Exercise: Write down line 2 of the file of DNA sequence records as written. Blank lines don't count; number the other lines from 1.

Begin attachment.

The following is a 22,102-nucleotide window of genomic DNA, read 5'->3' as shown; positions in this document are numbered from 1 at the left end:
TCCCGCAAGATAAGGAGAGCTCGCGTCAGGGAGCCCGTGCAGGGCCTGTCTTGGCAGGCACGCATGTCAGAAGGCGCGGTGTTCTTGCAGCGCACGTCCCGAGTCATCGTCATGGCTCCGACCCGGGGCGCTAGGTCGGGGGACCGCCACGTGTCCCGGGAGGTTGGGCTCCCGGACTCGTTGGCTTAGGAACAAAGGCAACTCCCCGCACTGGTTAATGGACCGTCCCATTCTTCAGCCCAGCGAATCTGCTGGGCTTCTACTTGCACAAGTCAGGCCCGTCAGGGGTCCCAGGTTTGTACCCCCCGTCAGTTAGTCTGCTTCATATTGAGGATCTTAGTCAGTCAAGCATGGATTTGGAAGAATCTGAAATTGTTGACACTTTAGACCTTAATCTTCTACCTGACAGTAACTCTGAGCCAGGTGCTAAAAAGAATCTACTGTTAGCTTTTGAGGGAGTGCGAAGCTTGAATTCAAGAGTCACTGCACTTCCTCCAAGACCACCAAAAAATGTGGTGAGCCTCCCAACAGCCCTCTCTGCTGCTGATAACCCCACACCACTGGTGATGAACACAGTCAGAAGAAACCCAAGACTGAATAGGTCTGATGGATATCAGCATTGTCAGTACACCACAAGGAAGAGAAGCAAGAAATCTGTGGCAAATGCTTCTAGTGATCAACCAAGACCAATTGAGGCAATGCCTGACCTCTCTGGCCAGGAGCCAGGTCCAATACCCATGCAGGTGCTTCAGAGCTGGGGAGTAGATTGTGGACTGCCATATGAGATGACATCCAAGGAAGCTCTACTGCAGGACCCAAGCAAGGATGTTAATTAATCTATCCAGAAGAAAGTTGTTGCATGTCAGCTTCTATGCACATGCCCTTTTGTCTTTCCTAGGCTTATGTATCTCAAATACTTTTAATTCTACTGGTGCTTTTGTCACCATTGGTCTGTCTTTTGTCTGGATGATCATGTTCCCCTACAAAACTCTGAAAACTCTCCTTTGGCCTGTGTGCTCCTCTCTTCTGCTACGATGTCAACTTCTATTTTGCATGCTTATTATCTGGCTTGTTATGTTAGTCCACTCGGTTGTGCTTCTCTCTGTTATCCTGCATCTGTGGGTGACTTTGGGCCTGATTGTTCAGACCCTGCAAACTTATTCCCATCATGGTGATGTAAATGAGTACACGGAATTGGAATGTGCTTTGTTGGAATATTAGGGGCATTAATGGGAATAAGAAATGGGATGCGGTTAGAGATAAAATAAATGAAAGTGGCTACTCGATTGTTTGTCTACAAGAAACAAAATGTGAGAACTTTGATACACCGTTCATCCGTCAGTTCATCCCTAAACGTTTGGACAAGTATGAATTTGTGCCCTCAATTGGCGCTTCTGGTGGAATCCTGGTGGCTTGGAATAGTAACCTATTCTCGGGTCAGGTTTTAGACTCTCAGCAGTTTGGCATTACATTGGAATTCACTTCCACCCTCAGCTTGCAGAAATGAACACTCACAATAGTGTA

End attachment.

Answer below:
TCCCGCAAGATAAGGAGAGCTCGCGTCAGGGAGCCCGTGCAGGGCCTGTCTTGGCAGGCACGCATGTCAGAAGGCGCGGTGTTCTTGCAGCGCACGTCCCGAGTCATCGTCATGGCTCCGACCCGGGGCGCTAGGTCGGGGGACCGCCACGTGTCCCGGGAGGTTGGGCTCCCGGACTCGTTGGCTTAGGAACAAAGGCAACTCCCCGCACTGGTTAATGGACCGTCCCATTCTTCAGCCCAGCGAATCTGCTGGGCTTCTACTTGCACAAGTCAGGCCCGTCAGGGGTCCCAGGTTTGTACCCCCCGTCAGTTAGTCTGCTTCATATTGAGGATCTTAGTCAGTCAAGCATGGATTTGGAAGAATCTGAAATTGTTGACACTTTAGACCTTAATCTTCTACCTGACAGTAACTCTGAGCCAGGTGCTAAAAAGAATCTACTGTTAGCTTTTGAGGGAGTGCGAAGCTTGAATTCAAGAGTCACTGCACTTCCTCCAAGACCACCAAAAAATGTGGTGAGCCTCCCAACAGCCCTCTCTGCTGCTGATAACCCCACACCACTGGTGATGAACACAGTCAGAAGAAACCCAAGACTGAATAGGTCTGATGGATATCAGCATTGTCAGTACACCACAAGGAAGAGAAGCAAGAAATCTGTGGCAAATGCTTCTAGTGATCAACCAAGACCAATTGAGGCAATGCCTGACCTCTCTGGCCAGGAGCCAGGTCCAATACCCATGCAGGTGCTTCAGAGCTGGGGAGTAGATTGTGGACTGCCATATGAGATGACATCCAAGGAAGCTCTACTGCAGGACCCAAGCAAGGATGTTAATTAATCTATCCAGAAGAAAGTTGTTGCATGTCAGCTTCTATGCACATGCCCTTTTGTCTTTCCTAGGCTTATGTATCTCAAATACTTTTAATTCTACTGGTGCTTTTGTCACCATTGGTCTGTCTTTTGTCTGGATGATCATGTTCCCCTACAAAACTCTGAAAACTCTCCTTTGGCCTGTGTGCTCCTCTCTTCTGCTACGATGTCAACTTCTATTTTGCATGCTTATTATCTGGCTTGTTATGTTAGTCCACTCGGTTGTGCTTCTCTCTGTTATCCTGCATCTGTGGGTGACTTTGGGCCTGATTGTTCAGACCCTGCAAACTTATTCCCATCATGGTGATGTAAATGAGTACACGGAATTGGAATGTGCTTTGTTGGAATATTAGGGGCATTAATGGGAATAAGAAATGGGATGCGGTTAGAGATAAAATAAATGAAAGTGGCTACTCGATTGTTTGTCTACAAGAAACAAAATGTGAGAACTTTGATACACCGTTCATCCGTCAGTTCATCCCTAAACGTTTGGACAAGTATGAATTTGTGCCCTCAATTGGCGCTTCTGGTGGAATCCTGGTGGCTTGGAATAGTAACCTATTCTCGGGTCAGGTTTTAGACTCTCAGCAGTTTGGCATTACATTGGAATTCACTTCCACCCTCAGCTTGCAGAAATGAACACTCACAATAGTGTA